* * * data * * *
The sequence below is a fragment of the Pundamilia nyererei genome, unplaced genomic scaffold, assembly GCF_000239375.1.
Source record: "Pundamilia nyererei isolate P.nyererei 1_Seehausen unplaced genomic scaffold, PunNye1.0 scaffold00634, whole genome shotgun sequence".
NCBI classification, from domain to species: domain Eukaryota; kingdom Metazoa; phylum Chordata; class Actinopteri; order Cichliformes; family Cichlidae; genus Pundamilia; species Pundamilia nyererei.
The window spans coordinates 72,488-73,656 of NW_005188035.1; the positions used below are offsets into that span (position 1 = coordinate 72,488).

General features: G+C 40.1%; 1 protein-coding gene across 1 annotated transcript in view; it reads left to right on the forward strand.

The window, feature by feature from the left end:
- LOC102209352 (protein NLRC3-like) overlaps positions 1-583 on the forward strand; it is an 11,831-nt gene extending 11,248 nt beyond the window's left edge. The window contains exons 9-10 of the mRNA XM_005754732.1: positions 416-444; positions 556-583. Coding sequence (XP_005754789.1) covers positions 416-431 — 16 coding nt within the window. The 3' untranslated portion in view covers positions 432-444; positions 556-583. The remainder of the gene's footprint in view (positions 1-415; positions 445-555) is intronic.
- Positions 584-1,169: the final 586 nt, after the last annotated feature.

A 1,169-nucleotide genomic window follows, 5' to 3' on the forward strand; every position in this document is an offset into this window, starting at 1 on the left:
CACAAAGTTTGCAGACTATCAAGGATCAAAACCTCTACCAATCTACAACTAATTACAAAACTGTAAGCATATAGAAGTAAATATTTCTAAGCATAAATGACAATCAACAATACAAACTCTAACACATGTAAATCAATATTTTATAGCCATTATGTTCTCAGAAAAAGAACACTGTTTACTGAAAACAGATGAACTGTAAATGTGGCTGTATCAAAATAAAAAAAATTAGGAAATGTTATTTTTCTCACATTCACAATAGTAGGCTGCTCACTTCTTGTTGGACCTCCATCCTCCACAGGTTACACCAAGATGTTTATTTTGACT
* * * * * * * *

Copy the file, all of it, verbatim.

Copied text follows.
The sequence below is a fragment of the Pundamilia nyererei genome, unplaced genomic scaffold, assembly GCF_000239375.1.
Source record: "Pundamilia nyererei isolate P.nyererei 1_Seehausen unplaced genomic scaffold, PunNye1.0 scaffold00634, whole genome shotgun sequence".
NCBI classification, from domain to species: domain Eukaryota; kingdom Metazoa; phylum Chordata; class Actinopteri; order Cichliformes; family Cichlidae; genus Pundamilia; species Pundamilia nyererei.
The window spans coordinates 72,488-73,656 of NW_005188035.1; the positions used below are offsets into that span (position 1 = coordinate 72,488).

General features: G+C 40.1%; 1 protein-coding gene across 1 annotated transcript in view; it reads left to right on the forward strand.

The window, feature by feature from the left end:
- LOC102209352 (protein NLRC3-like) overlaps positions 1-583 on the forward strand; it is an 11,831-nt gene extending 11,248 nt beyond the window's left edge. The window contains exons 9-10 of the mRNA XM_005754732.1: positions 416-444; positions 556-583. Coding sequence (XP_005754789.1) covers positions 416-431 — 16 coding nt within the window. The 3' untranslated portion in view covers positions 432-444; positions 556-583. The remainder of the gene's footprint in view (positions 1-415; positions 445-555) is intronic.
- Positions 584-1,169: the final 586 nt, after the last annotated feature.

A 1,169-nucleotide genomic window follows, 5' to 3' on the forward strand; every position in this document is an offset into this window, starting at 1 on the left:
CACAAAGTTTGCAGACTATCAAGGATCAAAACCTCTACCAATCTACAACTAATTACAAAACTGTAAGCATATAGAAGTAAATATTTCTAAGCATAAATGACAATCAACAATACAAACTCTAACACATGTAAATCAATATTTTATAGCCATTATGTTCTCAGAAAAAGAACACTGTTTACTGAAAACAGATGAACTGTAAATGTGGCTGTATCAAAATAAAAAAAATTAGGAAATGTTATTTTTCTCACATTCACAATAGTAGGCTGCTCACTTCTTGTTGGACCTCCATCCTCCACAGGTTACACCAAGATGTTTATTTTGACT